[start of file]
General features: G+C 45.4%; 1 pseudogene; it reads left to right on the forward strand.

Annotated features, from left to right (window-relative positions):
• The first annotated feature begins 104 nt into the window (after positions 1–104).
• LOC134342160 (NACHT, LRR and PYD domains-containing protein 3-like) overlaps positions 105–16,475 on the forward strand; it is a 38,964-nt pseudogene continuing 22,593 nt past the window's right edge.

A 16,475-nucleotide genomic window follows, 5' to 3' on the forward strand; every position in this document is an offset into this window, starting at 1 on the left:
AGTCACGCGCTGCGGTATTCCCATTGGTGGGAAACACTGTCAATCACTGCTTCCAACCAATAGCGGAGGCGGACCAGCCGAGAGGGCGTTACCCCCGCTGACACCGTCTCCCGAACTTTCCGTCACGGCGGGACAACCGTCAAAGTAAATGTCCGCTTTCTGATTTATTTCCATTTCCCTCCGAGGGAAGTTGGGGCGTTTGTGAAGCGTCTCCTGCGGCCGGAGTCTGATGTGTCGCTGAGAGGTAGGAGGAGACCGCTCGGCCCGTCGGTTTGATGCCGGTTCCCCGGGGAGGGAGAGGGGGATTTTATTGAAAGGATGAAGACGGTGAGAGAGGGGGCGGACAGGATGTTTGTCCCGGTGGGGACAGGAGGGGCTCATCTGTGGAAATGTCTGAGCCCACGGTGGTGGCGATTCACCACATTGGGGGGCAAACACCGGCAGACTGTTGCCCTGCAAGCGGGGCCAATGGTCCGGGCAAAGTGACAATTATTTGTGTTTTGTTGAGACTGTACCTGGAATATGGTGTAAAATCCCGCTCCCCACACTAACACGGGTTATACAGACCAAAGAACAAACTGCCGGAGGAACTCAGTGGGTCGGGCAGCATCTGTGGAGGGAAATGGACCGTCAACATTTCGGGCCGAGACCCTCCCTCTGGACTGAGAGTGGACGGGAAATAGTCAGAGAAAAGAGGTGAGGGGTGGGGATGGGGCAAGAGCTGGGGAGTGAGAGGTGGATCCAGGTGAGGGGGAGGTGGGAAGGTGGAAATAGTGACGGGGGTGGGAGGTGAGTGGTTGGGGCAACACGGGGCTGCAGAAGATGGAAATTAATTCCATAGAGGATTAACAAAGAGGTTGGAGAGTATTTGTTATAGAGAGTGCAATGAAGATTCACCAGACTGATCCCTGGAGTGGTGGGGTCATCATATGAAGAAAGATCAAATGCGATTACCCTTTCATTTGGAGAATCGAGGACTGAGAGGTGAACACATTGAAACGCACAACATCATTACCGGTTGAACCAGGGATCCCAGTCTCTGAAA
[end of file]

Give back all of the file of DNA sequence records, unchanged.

General features: G+C 45.4%; 1 pseudogene; it reads left to right on the forward strand.

Annotated features, from left to right (window-relative positions):
• The first annotated feature begins 104 nt into the window (after positions 1–104).
• LOC134342160 (NACHT, LRR and PYD domains-containing protein 3-like) overlaps positions 105–16,475 on the forward strand; it is a 38,964-nt pseudogene continuing 22,593 nt past the window's right edge.

A 16,475-nucleotide genomic window follows, 5' to 3' on the forward strand; every position in this document is an offset into this window, starting at 1 on the left:
AGTCACGCGCTGCGGTATTCCCATTGGTGGGAAACACTGTCAATCACTGCTTCCAACCAATAGCGGAGGCGGACCAGCCGAGAGGGCGTTACCCCCGCTGACACCGTCTCCCGAACTTTCCGTCACGGCGGGACAACCGTCAAAGTAAATGTCCGCTTTCTGATTTATTTCCATTTCCCTCCGAGGGAAGTTGGGGCGTTTGTGAAGCGTCTCCTGCGGCCGGAGTCTGATGTGTCGCTGAGAGGTAGGAGGAGACCGCTCGGCCCGTCGGTTTGATGCCGGTTCCCCGGGGAGGGAGAGGGGGATTTTATTGAAAGGATGAAGACGGTGAGAGAGGGGGCGGACAGGATGTTTGTCCCGGTGGGGACAGGAGGGGCTCATCTGTGGAAATGTCTGAGCCCACGGTGGTGGCGATTCACCACATTGGGGGGCAAACACCGGCAGACTGTTGCCCTGCAAGCGGGGCCAATGGTCCGGGCAAAGTGACAATTATTTGTGTTTTGTTGAGACTGTACCTGGAATATGGTGTAAAATCCCGCTCCCCACACTAACACGGGTTATACAGACCAAAGAACAAACTGCCGGAGGAACTCAGTGGGTCGGGCAGCATCTGTGGAGGGAAATGGACCGTCAACATTTCGGGCCGAGACCCTCCCTCTGGACTGAGAGTGGACGGGAAATAGTCAGAGAAAAGAGGTGAGGGGTGGGGATGGGGCAAGAGCTGGGGAGTGAGAGGTGGATCCAGGTGAGGGGGAGGTGGGAAGGTGGAAATAGTGACGGGGGTGGGAGGTGAGTGGTTGGGGCAACACGGGGCTGCAGAAGATGGAAATTAATTCCATAGAGGATTAACAAAGAGGTTGGAGAGTATTTGTTATAGAGAGTGCAATGAAGATTCACCAGACTGATCCCTGGAGTGGTGGGGTCATCATATGAAGAAAGATCAAATGCGATTACCCTTTCATTTGGAGAATCGAGGACTGAGAGGTGAACACATTGAAACGCACAACATCATTACCGGTTGAACCAGGGATCCCAGTCTCTGAAA